Running On The Hedonic Treadmill

Ed Zitron 4 min read

There’s a term called The Hedonic Treadmill that I think a lot about in my life, and that I’m thinking a lot about today. It’s when, after the onset of negative or positive events in your life, you generally return to a sort of medium of happiness, as your body and mind adjusts to whatever the new situation is. You get used to things being shitty, or you begin treating an improvement in your happiness as the norm and, well, stop feeling happy about it.

I also really apologize that this entire Substack, which I wanted to be about cool shit that I found and my musings about life, well, became about COVID, having COVID, and so on. I will try and change the flow of it once this stops dominating. If you hate this, I apologize.

My symptoms are improving - I’m still tired, I’m still coughing, but I’m more energetic today, and honestly my last two days at work I’ve felt more keyed in and attentive than I have in months. It’s weird to say, but I had been feeling burned out on work and less “into” things, but coming back from COVID, despite it literally meaning I lost two days of work, I feel genuinely energized. I wonder when that will stop, but for now, well, I’ll take what I can get. I don’t know, I worry that I’ll adjust back to my previous state of saying “oh god I don’t want to do anything” and forcing my body to do so. But maybe it’s being grateful that I didn’t get the level of COVID that has broken people in two. Maybe it’s just that I got forced to sit my ass down for a few days and not see anyone that I’m suddenly grateful to, well, have the prospect of seeing people. I also wonder when I’m going to adjust back to being ungrateful about it all. Who knows.

I also feel like I was a whiner whining about the COVID I had/have. But I suppose it comes down to everyone’s perspective of suffering - someone else’s suffering over .something that’s not as bad as your suffering is still suffering, and still sucks. You cannot give them your strength and they cannot give you theirs, and thus you both suffered, and your suffering is no less valid.

It is hard not to feel slightly like a whiner when you read something like Buzzfeed’s “I’m 33 Years Old. I got COVID-19 Eight Months Ago. I’m Still Sick.” Especially when I’m 34.

The piece is every fear I had about COVID wrapped into one - all of the symptoms, plus this vivid, terrifying description:

The best way I can describe how I am now, at the end of this strange, horrible year, is that I wake up most days feeling like I drank a six-pack of beer the night before. Washing the dishes, doing my laundry, or walking a few blocks leaves me in need of a sit-down. It’s a sort of gritty feeling in my body, a woolly feeling in my brain. My breathing is up and down; when I'm tired, I forget words midsentence. I need at least 10 hours of sleep most nights. And if I push too hard, it’s not just laborious — it’s actually painful, from my lungs to my head to the stinging in my eyes.

Prakash’s condition is brutal - and her prose is beautiful.

An obvious lesson I learned this year: You can't bully yourself into disappearing a life-threatening illness. The idea that the president seemed stuck on, that it’s a question of fearlessness or mental toughness, is just not how this — or any — illness really works…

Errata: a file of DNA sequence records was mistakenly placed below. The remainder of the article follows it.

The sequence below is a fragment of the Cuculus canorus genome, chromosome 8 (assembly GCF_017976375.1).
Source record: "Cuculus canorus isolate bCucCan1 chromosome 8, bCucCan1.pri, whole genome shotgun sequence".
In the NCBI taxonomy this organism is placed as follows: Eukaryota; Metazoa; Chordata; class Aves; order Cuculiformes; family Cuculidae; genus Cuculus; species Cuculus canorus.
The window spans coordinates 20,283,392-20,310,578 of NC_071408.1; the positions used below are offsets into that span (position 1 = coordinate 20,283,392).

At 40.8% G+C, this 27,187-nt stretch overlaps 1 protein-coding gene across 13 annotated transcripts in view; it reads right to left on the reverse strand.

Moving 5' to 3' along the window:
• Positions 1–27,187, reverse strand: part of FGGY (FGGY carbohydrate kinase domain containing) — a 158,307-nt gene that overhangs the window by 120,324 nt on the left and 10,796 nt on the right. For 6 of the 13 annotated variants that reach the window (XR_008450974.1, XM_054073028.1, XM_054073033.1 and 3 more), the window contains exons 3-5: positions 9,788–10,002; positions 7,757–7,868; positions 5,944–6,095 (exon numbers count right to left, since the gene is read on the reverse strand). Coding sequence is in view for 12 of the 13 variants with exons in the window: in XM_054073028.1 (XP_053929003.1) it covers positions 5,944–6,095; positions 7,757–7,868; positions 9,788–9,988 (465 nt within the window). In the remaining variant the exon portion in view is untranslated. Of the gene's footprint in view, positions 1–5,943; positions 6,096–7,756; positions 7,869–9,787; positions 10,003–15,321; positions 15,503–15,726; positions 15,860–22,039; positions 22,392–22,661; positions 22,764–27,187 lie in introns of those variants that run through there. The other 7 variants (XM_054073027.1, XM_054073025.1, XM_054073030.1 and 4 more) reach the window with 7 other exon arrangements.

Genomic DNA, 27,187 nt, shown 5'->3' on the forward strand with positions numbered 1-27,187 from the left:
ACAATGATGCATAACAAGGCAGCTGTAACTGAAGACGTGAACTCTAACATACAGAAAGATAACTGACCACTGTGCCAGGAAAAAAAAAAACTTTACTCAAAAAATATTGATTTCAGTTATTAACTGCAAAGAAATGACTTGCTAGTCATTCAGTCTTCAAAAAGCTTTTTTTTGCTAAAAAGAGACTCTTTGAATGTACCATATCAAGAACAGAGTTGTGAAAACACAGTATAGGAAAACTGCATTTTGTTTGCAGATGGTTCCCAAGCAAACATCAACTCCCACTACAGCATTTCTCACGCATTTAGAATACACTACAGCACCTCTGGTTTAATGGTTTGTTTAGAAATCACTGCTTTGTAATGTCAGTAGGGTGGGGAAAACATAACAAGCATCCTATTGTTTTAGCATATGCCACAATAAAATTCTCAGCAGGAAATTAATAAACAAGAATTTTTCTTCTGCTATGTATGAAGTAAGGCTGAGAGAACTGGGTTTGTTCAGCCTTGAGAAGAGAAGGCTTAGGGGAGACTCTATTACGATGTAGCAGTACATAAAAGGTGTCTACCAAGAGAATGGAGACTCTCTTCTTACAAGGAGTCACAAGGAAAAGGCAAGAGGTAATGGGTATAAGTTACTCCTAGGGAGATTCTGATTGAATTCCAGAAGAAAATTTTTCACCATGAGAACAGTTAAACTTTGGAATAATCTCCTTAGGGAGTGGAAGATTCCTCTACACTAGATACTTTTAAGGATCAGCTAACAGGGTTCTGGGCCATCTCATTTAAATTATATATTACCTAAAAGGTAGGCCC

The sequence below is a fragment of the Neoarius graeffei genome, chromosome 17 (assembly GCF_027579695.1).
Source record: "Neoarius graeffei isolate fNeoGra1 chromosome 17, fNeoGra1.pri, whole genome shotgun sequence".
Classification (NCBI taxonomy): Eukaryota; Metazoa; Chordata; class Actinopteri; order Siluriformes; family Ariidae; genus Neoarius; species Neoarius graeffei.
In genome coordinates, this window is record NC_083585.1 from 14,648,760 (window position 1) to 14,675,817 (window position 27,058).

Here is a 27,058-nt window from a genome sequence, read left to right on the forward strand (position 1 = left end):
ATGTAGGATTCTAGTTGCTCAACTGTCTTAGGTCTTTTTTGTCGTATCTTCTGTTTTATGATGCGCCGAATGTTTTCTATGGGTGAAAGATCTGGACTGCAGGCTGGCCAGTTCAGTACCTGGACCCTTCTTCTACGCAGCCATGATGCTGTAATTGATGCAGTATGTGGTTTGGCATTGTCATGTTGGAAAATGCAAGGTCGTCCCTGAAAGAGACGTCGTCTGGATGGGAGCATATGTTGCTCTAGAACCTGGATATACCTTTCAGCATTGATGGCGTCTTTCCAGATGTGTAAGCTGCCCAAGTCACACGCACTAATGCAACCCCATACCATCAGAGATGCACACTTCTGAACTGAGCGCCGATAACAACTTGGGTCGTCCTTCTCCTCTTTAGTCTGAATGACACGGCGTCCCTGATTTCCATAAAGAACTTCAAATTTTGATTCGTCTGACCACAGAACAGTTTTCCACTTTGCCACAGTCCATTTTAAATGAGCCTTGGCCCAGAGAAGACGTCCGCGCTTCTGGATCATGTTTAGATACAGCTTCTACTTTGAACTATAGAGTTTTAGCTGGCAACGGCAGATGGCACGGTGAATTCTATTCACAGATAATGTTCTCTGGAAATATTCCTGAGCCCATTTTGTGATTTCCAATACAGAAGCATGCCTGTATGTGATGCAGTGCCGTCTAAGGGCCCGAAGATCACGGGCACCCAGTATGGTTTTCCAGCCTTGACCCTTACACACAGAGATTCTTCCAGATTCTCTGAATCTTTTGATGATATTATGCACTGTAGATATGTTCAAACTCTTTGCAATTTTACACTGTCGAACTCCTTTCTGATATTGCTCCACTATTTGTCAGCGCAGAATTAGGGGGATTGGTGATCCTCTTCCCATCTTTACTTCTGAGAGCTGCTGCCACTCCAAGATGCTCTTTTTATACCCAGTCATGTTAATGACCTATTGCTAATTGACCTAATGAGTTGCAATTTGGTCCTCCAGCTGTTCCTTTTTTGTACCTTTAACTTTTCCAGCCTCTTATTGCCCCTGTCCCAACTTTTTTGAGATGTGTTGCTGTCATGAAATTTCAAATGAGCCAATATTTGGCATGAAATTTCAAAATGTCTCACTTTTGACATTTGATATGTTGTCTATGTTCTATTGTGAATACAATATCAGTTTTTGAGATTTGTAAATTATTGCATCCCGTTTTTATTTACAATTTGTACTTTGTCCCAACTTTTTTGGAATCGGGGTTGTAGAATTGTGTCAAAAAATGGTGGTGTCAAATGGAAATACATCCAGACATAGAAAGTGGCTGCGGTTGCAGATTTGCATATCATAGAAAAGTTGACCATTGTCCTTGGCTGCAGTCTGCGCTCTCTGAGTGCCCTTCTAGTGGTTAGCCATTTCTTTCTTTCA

Some of the questions I asked myself in the first few months I was ill:

Are you really this sick? Why aren’t you tough enough to get back up and keep going? Why aren’t you doing your job as a reporter as the world falls to bits around you? What use are you like this to the people you love and the world at large?

I think a lot of this self-loathing about COVID comes from the absolutely chaotic recovery patterns. Nobody actually knows what the fuck is going on. Not a single person. You can have COVID, recover from COVID, and still know about as much as you did at the beginning. Did drinking 8 bottles of pedialyte in 4 days make me better? Did the tylenol sinus keep me from a lot of the pain? Or was it the ice packs? Is that why I didn’t think I had a fever, because I was too focused on the headaches?

Nobody actually knows anything. There are broad strokes, but everyone I’ve talked to has inconsistent stories - some went really fast, some got destroyed, some nearly hospitalized. Some took three months to get their smell back - mine is coming back but occasionally has a little gap and I go insane thinking I lost my smell. Some people have 8 great days then get hit hard on day 10, or 6 good days then 7 more bad ones. It’s isolating because unlike other things you get, there really aren’t any actual treatments they KNOW will work - you can only deal with certain symptoms and hope for the best. We know jack shit about this virus!

Prakash’s story is also laced with the details about how COVID has straight-up ruined people’s lives. People can’t work. They can’t walk down the street. They can’t think. Prakash herself still can’t eat properly, and has had months of ongoing pains and sicknesses.

I dunno, maybe I’m just extremely grateful for not having that. I still have a cough here, and if I have that cough for a bit I am grateful, because I didn’t get my life ruined.

Getting Back To Business

It is funny that it feels like I’ve been out for weeks but I was out for three days at max work-wise. But I’ve signed a few new contracts and I’m blasting things like this as I sent a ton of emails which is literally my job. I feel improvement, and I’m suddenly a lot more appreciative of getting to do cool shit for work and not having to do something physically while I recover.

Thank you for reading!

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